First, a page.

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A number of people have complained about data loss after a system crash when using Ext4.  A bug report was logged. According to multiple posts by a developer of Ext4, Theodore Tso, this is due to differences in approach to security and performance issues between the two file systems.

Ext3 commits writes to disk within approximately 5 seconds - Ext4 can take from 40-150 seconds.  In addition, if a system is using Ext3 and crashes before the commit takes place you will still have the previous contents of a file where under Ext4 the file will be empty.  Theodore Tso feels that this is a failure at the application level and that the file system is behaving as designed and as specified by the POSIX spec (which apparently does not specify what is supposed to happen when a system is not shut down cleanly).  His solution to the issue is to suggest proper use of fsync() and lists various scenarios/examples in post 54 of the bug report (linked above).  In addition he wrote a patch that recognize the rename() situation mentioned in his post 54 yet retains the normal Ext4 behaviors and performance in the majority of cases.  Also a more "proper" solution has been provided which allows the behavior of Ext3 to be retained under Ext4 by mounting it with alloc_on_commit.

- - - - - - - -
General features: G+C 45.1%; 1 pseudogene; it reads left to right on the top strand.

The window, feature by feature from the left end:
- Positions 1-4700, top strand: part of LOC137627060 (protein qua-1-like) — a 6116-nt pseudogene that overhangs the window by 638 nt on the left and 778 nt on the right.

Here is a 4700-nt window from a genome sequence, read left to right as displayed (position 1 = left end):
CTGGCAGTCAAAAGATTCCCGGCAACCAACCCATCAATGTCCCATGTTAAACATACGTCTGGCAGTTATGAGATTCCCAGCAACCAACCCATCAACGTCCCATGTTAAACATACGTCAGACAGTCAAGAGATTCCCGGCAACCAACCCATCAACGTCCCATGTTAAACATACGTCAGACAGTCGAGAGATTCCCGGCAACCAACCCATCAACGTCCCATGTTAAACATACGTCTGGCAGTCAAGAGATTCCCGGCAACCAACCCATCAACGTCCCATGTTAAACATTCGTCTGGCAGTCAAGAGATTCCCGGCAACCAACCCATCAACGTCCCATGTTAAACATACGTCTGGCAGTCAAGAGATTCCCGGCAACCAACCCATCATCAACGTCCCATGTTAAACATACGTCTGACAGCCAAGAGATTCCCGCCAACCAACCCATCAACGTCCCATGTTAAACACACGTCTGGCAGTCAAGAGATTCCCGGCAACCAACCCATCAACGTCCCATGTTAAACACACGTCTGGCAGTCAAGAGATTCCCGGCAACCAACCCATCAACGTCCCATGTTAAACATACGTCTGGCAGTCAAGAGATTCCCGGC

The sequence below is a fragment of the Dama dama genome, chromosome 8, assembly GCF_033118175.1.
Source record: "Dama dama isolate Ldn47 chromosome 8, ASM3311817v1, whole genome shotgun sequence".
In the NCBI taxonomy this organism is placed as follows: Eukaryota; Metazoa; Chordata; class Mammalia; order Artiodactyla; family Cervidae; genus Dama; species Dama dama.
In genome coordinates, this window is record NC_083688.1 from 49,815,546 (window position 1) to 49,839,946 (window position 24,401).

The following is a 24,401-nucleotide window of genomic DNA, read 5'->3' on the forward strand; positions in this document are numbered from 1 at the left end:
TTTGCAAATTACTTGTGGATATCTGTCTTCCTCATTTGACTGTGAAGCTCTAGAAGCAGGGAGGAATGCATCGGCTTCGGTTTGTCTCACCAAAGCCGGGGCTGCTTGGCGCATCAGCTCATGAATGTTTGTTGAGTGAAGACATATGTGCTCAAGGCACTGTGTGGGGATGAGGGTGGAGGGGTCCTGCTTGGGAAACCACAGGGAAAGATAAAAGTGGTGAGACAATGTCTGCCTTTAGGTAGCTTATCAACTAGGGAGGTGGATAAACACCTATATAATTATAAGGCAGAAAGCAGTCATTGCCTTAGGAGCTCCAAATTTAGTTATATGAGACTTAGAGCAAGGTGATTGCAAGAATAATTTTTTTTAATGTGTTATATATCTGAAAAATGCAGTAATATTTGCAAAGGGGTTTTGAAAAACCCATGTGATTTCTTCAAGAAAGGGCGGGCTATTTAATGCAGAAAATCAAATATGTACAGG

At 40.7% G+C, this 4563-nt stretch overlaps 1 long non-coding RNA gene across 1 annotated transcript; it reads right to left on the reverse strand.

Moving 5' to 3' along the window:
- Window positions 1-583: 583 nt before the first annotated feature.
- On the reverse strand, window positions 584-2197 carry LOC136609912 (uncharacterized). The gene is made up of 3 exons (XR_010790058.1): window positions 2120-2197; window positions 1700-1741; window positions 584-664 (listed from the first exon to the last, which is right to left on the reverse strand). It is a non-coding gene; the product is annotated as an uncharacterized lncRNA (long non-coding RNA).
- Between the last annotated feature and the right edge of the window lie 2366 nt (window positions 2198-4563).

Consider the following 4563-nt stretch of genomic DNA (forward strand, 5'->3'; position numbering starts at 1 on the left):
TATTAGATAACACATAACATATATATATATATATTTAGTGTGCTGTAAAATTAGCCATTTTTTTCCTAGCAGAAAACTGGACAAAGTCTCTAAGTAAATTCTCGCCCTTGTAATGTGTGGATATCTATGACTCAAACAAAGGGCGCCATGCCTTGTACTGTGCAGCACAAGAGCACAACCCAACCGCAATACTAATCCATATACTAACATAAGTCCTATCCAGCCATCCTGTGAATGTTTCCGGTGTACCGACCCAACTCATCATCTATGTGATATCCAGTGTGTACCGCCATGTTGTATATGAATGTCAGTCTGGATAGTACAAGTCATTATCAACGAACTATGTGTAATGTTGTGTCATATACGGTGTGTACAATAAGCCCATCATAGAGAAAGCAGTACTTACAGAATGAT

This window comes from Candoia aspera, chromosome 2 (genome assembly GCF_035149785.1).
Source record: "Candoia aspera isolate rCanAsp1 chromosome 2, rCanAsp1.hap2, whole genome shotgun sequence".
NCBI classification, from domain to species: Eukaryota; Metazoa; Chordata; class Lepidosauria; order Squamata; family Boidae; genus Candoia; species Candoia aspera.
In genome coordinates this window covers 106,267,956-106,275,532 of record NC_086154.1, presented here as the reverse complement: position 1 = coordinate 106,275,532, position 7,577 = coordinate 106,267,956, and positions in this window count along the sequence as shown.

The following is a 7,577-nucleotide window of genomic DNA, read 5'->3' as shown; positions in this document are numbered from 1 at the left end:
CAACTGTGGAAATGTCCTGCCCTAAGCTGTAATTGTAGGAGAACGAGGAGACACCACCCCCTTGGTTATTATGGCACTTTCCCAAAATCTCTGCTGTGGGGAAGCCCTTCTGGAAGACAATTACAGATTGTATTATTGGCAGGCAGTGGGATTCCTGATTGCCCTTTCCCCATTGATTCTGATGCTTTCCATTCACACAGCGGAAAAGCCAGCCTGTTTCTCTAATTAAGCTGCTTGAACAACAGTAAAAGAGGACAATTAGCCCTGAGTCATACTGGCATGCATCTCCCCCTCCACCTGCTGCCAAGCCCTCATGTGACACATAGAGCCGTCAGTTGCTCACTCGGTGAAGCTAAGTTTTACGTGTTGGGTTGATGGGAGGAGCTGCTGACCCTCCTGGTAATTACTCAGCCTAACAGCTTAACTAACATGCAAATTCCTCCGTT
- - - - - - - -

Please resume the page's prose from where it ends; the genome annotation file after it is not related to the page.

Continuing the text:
A somewhat related topic is the use of on-board caching by hard drives.  This behavior can be modified on most drives by using hdparm.
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In this article Barry Mavin, CEO and Chief Software Architect for Recital, details how to use the Recital Database Server with Visual FoxPro. 

 

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Recital 10 enhances the APPEND FROM command. The enhancement added the following syntax ;
APPEND FROM  TYPE CSV <file-name.csv>